SOUTH Australia’s Dog Fence Board has returned from a Queensland fact-finding tour with a strong commitment to the state’s barrier fence.
The SA Dog Fence Board recently held a three-day, knowledge-sharing tour of Queensland cluster and exclusion fences.
The delegation focused on five properties around Longreach and comprised Livestock SA president Joe Keynes, chair of the National Wild Dog Management Coordination Committee and the SA Wild Dog Fence Board, Geoff Power, four regional SA Dog Fence committee chairs, the owner of the north-west private section of the fence, government delegates and the National Wild Dog Management co-ordinator, Greg Mifsud.
Mr Keynes said the group returned inspired by the Queensland producers’ energy and optimism, and with a strong resolve that SA’s barrier fence rather than individual cluster fences, is the best option for protecting the state’s sheep industry.
“We were really encouraged by their enthusiasm, ingenuity and business approach; they had a clear understanding of their return on investment and were confident about their future.
“We saw a lot of great designs and ideas for modifications we can use for SA’s varying topography,” he said.
“Some of the best outcomes were the opportunity for the dog fence rebuild committee to meet face-to-face for the first time to talk about ideas, and also the group’s resolve that restoring an effective barrier fence is the best option for protecting SA’s pastoral zone.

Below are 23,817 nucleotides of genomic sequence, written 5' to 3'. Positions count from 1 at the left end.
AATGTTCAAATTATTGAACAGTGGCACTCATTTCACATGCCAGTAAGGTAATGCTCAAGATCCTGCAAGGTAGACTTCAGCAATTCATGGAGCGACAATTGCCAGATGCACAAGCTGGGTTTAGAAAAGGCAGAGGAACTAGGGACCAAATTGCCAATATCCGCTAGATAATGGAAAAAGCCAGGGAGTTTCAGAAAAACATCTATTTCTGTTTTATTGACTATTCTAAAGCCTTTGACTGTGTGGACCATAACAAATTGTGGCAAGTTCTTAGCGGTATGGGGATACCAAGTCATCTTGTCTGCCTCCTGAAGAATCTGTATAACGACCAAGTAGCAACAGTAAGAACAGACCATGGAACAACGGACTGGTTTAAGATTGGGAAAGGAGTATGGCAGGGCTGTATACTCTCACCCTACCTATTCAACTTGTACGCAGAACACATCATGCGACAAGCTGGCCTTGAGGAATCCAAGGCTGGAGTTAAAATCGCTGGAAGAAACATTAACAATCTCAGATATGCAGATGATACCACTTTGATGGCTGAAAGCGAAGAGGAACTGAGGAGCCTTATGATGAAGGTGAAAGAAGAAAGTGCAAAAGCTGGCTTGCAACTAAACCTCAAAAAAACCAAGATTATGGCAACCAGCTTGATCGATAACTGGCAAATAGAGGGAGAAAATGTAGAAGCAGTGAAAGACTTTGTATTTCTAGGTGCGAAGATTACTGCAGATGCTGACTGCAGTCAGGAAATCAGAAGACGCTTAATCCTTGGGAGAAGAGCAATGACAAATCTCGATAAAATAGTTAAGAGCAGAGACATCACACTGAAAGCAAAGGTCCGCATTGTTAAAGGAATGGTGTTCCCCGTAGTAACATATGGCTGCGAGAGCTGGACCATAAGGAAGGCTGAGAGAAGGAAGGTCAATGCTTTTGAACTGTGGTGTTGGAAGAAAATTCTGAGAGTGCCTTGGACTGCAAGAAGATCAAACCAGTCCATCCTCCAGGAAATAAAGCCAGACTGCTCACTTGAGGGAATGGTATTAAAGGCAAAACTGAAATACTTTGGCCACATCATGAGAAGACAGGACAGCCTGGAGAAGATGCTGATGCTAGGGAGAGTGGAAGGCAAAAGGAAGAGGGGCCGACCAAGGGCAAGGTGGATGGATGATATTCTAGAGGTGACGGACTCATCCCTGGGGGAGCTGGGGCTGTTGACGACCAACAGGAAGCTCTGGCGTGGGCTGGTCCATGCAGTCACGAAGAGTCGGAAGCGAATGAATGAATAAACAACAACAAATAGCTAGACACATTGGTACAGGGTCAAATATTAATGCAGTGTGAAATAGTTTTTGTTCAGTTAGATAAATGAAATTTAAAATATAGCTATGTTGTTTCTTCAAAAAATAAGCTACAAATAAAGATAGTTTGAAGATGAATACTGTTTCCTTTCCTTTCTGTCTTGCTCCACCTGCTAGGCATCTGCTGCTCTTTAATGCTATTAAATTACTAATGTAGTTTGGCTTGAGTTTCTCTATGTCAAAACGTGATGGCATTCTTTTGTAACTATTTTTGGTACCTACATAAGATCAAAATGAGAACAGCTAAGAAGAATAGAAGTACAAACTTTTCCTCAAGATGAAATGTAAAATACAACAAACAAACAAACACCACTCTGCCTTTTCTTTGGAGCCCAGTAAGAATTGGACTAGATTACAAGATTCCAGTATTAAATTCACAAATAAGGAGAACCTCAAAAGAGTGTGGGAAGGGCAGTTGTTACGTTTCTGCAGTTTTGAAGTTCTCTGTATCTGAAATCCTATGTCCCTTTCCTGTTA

“Once we have that we can implement effective integrated control programs to reduce the number wild dogs inside the fence.”
Mr Mifsud said the National Wild Dog Action Plan as a Federal Government and industry-supported strategy that guides best practice wild dog management, has played an important role.
“The plan encourages networking, knowledge sharing and coordination of management programs across State borders and jurisdictions which, prior to the Plan’s implementation, rarely occurred,” he said.
Greg said the group was hosted by the Remote Area Planning and Development Board, which supplied a vehicle and arranged the on-farm visits.
“The Queensland producers were happy to showcase their achievements and share their knowledge to help others get it right the first time,” he said.
“They want to help South Australia to develop a successful program and bring some comfort to others enduring the continuous stress of wild dog attacks on their stock.”
The SA Dog Fence rebuild project oversight committee is finalising its audit of repairs along the 1600km requiring work and will meet in Adelaide later this month to finalise design details and procurements.
Mr Keynes said the project remains on track for its March 2020 start date.